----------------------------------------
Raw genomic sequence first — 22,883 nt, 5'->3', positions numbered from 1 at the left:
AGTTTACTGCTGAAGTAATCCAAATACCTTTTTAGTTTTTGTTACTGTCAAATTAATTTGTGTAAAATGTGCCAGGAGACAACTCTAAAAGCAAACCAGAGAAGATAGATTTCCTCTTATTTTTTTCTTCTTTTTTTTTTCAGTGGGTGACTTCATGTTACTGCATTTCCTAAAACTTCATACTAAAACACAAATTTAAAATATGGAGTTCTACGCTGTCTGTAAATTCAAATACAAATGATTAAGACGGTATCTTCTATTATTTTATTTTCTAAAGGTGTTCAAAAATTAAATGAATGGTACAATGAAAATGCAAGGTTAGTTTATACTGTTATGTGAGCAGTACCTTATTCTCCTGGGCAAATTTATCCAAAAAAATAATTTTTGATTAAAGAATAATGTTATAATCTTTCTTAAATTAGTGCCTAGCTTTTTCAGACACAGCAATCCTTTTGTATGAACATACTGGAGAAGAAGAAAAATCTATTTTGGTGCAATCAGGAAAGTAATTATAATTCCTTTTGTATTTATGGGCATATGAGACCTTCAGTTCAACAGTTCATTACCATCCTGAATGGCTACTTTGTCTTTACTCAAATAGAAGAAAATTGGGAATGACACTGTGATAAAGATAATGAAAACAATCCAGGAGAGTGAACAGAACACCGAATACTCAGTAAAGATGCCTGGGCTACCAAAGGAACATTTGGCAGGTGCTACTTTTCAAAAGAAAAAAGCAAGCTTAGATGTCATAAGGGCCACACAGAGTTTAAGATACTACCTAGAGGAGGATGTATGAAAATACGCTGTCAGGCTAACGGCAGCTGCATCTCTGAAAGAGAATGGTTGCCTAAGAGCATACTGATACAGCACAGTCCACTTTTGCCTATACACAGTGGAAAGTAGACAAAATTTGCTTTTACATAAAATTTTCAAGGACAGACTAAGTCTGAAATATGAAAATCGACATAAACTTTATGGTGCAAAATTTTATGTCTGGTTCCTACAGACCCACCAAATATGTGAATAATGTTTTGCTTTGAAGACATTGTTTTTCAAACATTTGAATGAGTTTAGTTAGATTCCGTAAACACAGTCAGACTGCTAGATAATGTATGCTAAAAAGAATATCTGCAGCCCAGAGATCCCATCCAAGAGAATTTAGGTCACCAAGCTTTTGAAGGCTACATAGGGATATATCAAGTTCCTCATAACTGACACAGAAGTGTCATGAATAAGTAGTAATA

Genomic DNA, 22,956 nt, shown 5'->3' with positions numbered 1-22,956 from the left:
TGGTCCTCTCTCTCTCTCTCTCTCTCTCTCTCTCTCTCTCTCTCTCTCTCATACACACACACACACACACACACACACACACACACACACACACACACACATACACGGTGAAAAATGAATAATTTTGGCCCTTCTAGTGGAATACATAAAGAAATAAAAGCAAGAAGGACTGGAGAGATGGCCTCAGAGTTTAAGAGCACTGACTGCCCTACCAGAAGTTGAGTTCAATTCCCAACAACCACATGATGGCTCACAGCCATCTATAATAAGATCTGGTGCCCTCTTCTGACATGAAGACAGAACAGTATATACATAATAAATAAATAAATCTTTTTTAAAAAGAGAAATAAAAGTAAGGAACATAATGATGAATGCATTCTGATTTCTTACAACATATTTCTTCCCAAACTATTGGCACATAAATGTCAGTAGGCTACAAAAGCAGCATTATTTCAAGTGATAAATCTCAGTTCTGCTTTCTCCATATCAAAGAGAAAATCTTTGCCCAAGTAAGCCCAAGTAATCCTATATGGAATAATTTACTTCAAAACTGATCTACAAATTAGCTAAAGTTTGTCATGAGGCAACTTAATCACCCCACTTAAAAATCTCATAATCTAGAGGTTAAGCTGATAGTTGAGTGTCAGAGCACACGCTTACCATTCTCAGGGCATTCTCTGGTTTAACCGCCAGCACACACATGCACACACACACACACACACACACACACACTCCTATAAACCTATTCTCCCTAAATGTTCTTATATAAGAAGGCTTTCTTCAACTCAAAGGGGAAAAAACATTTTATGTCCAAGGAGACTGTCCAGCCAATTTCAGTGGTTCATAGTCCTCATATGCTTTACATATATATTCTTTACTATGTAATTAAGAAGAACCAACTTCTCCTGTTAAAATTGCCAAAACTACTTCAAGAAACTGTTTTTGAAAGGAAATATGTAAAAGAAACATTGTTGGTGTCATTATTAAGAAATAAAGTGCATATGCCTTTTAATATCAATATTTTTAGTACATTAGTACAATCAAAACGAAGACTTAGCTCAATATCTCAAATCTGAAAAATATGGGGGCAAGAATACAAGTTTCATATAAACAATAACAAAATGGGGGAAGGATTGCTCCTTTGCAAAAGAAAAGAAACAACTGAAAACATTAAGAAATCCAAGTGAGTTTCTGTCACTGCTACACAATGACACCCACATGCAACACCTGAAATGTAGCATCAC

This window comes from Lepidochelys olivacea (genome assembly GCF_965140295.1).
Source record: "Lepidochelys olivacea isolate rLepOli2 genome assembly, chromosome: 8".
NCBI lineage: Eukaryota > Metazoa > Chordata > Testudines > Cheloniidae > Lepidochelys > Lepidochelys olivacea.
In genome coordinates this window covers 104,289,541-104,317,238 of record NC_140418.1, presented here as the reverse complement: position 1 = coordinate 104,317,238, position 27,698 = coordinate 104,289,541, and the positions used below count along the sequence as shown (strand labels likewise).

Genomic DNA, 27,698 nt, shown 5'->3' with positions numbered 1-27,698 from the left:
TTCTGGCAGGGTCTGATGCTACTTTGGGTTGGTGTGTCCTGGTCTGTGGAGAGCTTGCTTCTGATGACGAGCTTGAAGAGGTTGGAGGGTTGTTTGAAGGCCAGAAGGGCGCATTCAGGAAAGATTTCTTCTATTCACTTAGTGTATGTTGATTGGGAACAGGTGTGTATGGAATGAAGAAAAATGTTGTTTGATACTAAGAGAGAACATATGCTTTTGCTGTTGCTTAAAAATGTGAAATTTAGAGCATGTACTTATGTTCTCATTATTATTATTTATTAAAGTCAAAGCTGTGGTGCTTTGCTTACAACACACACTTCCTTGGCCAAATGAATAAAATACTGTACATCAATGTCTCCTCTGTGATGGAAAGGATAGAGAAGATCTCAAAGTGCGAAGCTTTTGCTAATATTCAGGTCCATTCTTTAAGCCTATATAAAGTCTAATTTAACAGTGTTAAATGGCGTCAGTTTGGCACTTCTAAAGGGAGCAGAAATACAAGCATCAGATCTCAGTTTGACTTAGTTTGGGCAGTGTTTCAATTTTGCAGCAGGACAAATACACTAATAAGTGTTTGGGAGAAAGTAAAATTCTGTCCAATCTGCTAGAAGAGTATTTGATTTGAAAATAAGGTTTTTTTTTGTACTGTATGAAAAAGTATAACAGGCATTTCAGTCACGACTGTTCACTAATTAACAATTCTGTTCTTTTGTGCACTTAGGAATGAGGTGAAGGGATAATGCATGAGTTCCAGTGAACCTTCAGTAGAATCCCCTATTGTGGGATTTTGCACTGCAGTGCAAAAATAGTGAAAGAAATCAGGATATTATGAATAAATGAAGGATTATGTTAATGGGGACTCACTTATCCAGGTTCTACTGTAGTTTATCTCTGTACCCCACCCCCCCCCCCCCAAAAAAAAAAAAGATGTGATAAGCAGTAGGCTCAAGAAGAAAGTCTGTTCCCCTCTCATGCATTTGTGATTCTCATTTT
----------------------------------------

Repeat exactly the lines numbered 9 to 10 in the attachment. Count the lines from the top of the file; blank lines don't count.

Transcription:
Genomic DNA, 27,698 nt, shown 5'->3' with positions numbered 1-27,698 from the left:
TTCTGGCAGGGTCTGATGCTACTTTGGGTTGGTGTGTCCTGGTCTGTGGAGAGCTTGCTTCTGATGACGAGCTTGAAGAGGTTGGAGGGTTGTTTGAAGGCCAGAAGGGCGCATTCAGGAAAGATTTCTTCTATTCACTTAGTGTATGTTGATTGGGAACAGGTGTGTATGGAATGAAGAAAAATGTTGTTTGATACTAAGAGAGAACATATGCTTTTGCTGTTGCTTAAAAATGTGAAATTTAGAGCATGTACTTATGTTCTCATTATTATTATTTATTAAAGTCAAAGCTGTGGTGCTTTGCTTACAACACACACTTCCTTGGCCAAATGAATAAAATACTGTACATCAATGTCTCCTCTGTGATGGAAAGGATAGAGAAGATCTCAAAGTGCGAAGCTTTTGCTAATATTCAGGTCCATTCTTTAAGCCTATATAAAGTCTAATTTAACAGTGTTAAATGGCGTCAGTTTGGCACTTCTAAAGGGAGCAGAAATACAAGCATCAGATCTCAGTTTGACTTAGTTTGGGCAGTGTTTCAATTTTGCAGCAGGACAAATACACTAATAAGTGTTTGGGAGAAAGTAAAATTCTGTCCAATCTGCTAGAAGAGTATTTGATTTGAAAATAAGGTTTTTTTTTGTACTGTATGAAAAAGTATAACAGGCATTTCAGTCACGACTGTTCACTAATTAACAATTCTGTTCTTTTGTGCACTTAGGAATGAGGTGAAGGGATAATGCATGAGTTCCAGTGAACCTTCAGTAGAATCCCCTATTGTGGGATTTTGCACTGCAGTGCAAAAATAGTGAAAGAAATCAGGATATTATGAATAAATGAAGGATTATGTTAATGGGGACTCACTTATCCAGGTTCTACTGTAGTTTATCTCTGTACCCCACCCCCCCCCCCCCAAAAAAAAAAAAGATGTGATAAGCAGTAGGCTCAAGAAGAAAGTCTGTTCCCCTCTCATGCATTTGTGATTCTCATTTT